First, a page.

Phone interviews are exactly that – a way for potential employers to screen-out candidates who are not a good fit for the role. Some job seekers miss the mark on the phone interview by not treating it as seriously as an in-person interview, and in-turn, they lose the chance to make a powerful first impression. Stay in the running for the coveted job by using these tips to impress the interviewer and increase the odds that you make it to the next round.
Take many of the same steps in preparing for a phone interview as you would for an in-person interview. Print a copy of your resume, develop your questions, do your company research, find out about your interviewer, and have a list of your successes ready to turn to. In case they ask, make note of any failures and what you learned from them.
Before you start the call, have the interviewer’s name and pronunciation written down so you can easily address the person by name a few times during the call; a personal touch goes a long way. Oftentimes, a job seeker will hop on a phone interview without preparing, and that lack of preparation can be obvious.
2. Stand up and smile
By standing, you are literally and figuratively “on your feet.” Standing and smiling mentally prepare you for interview mode. You will speak more clearly and be more attentive. It puts you in the right frame of mind and increases your energy level.
3. Dress Up
Sure, you could do a phone interview in your favorite sweat pants and college sweatshirt, but there are two important reasons why this isn’t good practice. Foremost, when you dress the part you act the part. Feeling polished and put together will come through in the way you speak and how you present yourself on the phone. The confidence boost you get from feeling good will translate into confidence for the role. Additionally, you never know when a phone screen could turn into a video interview; you want to join that call without missing a beat which means not having to run to your bedroom to change your clothes.
4. Stay Put and Create a Quiet Environment
You want to be settled in one place. Avoid driving, doing the dishes, walking around the house in circles or any other activity that could give the impression you are distracted. And speaking of distractions, put your dog outside, don’t be in room with your parrot (who knows what he might say) and in general, keeps children and pets [safely] out of the way. You don’t want to do anything that seems unprofessional, and you want to avoid asking the interviewer to repeat herself because of background noise.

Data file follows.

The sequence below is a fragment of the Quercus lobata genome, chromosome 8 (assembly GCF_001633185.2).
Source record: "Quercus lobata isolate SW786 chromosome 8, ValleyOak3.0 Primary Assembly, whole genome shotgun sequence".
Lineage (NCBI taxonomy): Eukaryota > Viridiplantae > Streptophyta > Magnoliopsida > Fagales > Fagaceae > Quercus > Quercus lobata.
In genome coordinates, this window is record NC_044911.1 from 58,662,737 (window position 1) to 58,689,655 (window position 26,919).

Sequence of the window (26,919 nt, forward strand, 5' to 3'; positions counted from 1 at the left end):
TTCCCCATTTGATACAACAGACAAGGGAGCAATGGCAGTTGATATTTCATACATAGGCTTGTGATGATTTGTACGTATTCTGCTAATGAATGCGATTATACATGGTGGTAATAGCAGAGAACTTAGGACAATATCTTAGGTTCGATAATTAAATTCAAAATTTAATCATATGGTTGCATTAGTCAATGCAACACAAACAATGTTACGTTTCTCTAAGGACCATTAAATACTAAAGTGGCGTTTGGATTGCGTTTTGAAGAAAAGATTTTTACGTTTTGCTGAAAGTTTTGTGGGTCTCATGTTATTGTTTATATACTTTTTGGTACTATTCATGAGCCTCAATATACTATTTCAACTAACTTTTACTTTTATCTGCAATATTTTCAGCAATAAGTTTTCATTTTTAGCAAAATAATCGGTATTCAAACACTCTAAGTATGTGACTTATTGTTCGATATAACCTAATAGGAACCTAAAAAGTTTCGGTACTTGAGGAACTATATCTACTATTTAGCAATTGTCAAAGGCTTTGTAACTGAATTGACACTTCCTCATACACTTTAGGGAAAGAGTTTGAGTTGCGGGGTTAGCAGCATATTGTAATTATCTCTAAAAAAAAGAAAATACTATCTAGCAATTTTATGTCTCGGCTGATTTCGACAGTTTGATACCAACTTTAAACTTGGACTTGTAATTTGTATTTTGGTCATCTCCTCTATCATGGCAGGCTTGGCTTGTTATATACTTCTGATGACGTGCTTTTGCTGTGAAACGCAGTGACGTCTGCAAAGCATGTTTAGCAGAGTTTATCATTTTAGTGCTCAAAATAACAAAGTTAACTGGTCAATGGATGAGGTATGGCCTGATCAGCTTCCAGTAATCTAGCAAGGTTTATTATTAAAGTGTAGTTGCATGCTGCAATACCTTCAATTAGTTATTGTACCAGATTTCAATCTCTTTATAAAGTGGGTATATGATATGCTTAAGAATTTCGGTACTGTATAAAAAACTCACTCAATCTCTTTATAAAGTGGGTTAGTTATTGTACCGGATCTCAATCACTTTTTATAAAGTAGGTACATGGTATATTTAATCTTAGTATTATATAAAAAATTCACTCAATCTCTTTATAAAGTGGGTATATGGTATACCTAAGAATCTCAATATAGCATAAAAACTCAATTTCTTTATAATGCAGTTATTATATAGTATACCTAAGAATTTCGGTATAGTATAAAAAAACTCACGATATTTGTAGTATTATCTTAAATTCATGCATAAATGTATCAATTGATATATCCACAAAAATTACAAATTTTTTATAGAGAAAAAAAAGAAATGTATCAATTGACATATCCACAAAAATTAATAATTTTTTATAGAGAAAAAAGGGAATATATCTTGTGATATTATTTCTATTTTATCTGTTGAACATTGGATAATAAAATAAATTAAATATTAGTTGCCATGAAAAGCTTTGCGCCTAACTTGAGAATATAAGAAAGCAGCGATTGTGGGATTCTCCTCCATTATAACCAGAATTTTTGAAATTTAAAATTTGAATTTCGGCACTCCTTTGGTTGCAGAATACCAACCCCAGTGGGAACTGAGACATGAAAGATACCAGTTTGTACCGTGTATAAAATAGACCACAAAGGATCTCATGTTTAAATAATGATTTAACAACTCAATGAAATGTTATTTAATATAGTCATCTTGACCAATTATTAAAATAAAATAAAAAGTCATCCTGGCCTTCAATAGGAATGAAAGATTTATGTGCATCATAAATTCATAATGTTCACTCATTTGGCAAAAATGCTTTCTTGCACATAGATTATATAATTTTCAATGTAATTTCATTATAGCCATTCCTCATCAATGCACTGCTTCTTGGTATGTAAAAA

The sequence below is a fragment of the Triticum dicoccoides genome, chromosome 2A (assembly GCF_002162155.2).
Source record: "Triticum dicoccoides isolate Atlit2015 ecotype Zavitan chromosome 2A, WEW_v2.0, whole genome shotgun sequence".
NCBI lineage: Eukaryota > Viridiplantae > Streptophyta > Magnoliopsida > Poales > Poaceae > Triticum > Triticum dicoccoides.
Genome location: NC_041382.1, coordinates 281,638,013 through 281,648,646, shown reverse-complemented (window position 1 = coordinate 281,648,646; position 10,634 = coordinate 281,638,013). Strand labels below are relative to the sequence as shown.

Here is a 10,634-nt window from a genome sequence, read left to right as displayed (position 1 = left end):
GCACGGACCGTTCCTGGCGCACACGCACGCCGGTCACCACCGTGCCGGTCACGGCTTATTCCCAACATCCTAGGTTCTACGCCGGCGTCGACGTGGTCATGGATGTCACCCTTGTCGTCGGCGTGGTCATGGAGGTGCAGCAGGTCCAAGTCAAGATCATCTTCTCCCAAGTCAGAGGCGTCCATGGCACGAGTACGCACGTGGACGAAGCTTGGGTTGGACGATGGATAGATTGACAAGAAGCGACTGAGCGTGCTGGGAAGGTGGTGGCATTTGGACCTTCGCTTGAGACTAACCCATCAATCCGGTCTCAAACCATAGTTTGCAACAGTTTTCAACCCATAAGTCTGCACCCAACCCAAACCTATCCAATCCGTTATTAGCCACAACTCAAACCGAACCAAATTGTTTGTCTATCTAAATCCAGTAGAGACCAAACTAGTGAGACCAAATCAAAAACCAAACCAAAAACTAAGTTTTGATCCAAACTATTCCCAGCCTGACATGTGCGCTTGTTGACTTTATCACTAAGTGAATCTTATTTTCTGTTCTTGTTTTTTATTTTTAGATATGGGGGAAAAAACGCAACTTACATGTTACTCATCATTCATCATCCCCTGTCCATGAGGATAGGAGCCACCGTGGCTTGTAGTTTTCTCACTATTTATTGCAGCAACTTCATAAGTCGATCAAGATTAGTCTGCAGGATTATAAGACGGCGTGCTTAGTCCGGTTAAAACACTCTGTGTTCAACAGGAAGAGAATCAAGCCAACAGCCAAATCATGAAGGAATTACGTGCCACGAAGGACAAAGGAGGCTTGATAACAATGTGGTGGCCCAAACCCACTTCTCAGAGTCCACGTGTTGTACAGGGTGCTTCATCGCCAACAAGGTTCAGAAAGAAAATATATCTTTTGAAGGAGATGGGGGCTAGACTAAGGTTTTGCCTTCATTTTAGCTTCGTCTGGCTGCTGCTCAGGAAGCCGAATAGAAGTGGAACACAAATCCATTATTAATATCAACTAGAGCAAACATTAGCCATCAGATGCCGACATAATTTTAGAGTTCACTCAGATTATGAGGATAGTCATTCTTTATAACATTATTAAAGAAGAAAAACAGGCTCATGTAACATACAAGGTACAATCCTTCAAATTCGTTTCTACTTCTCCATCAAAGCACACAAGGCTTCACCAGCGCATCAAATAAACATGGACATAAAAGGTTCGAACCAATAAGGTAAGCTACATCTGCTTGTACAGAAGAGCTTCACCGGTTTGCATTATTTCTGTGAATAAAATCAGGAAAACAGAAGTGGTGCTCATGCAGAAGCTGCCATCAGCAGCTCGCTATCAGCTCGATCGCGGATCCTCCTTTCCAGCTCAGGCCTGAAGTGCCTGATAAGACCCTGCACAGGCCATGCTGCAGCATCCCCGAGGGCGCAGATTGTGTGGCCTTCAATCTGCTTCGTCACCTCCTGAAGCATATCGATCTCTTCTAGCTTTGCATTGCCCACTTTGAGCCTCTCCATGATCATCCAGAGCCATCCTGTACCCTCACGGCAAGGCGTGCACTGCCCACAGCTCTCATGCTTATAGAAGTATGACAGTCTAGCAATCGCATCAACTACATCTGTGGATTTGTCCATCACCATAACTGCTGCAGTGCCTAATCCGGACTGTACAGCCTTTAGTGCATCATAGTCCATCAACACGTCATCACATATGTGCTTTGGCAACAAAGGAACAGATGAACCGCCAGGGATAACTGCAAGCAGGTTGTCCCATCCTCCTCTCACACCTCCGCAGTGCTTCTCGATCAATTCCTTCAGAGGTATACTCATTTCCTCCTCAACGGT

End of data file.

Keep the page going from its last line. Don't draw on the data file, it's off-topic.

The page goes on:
5. Consider a Landline
If you have a landline, consider using it so that you can turn off your cell phone. You don’t want to be distracted with a text, email or incoming call with a funky ringtone. Keep your computer shut too, to avoid the many temptations it holds.
6. Have Lots of Bars
If you are using your cell phone, be sure to find a spot that you know has excellent coverage (and stay there!). Avoid making the call from your car if you can; otherwise, your interviewers may hear alarms going off, people talking outside or fire trucks going by. Also, you want to avoid having your boss walk by while you are on a call – it looks suspicious (because it is.)
7. Set an Alarm
Begin preparing a few minutes before the call so you can be relaxed and ready when the phone rings. Don’t be out of breath as if you were running to make the call; you don’t want to seem rushed or ill-prepared.
8. Water and Tissues
Your voice is your first impression for a phone interview. Stay hydrated to avoid a scratchy voice and coughing during the call. Have tissues handy for any unexpected sneezes. You don’t want to be scrambling for a hanky in the midst of your interview.
9. Have Your Calendar Handy
If the phone interview goes well and you’re excited about the role, you’ll need to prepare for next steps. Have your calendar handy in order to schedule an in-person interview. You don’t want to miss an opportunity to get it on the schedule right away.
10. Plan Your Wrap-up
Before the call starts, you’ll want to know how you are going to end it. Make sure you ask for the interviewer’s email address so you can send along a thank you note. Go over your list of questions to be sure they were all answered. If you didn’t get a chance to talk about your most important strengths, find a way to weave them into the end of the call. If you are interested in the job, let the interviewer know it; be enthusiastic and share what appeals to you about the role, the company and what you’ve learned on the call.
If you take the phone interview as seriously as an in-person meeting and prepare and practice in advance, you will avoid being “screened out” and set yourself up for the crucial next steps to getting the job.
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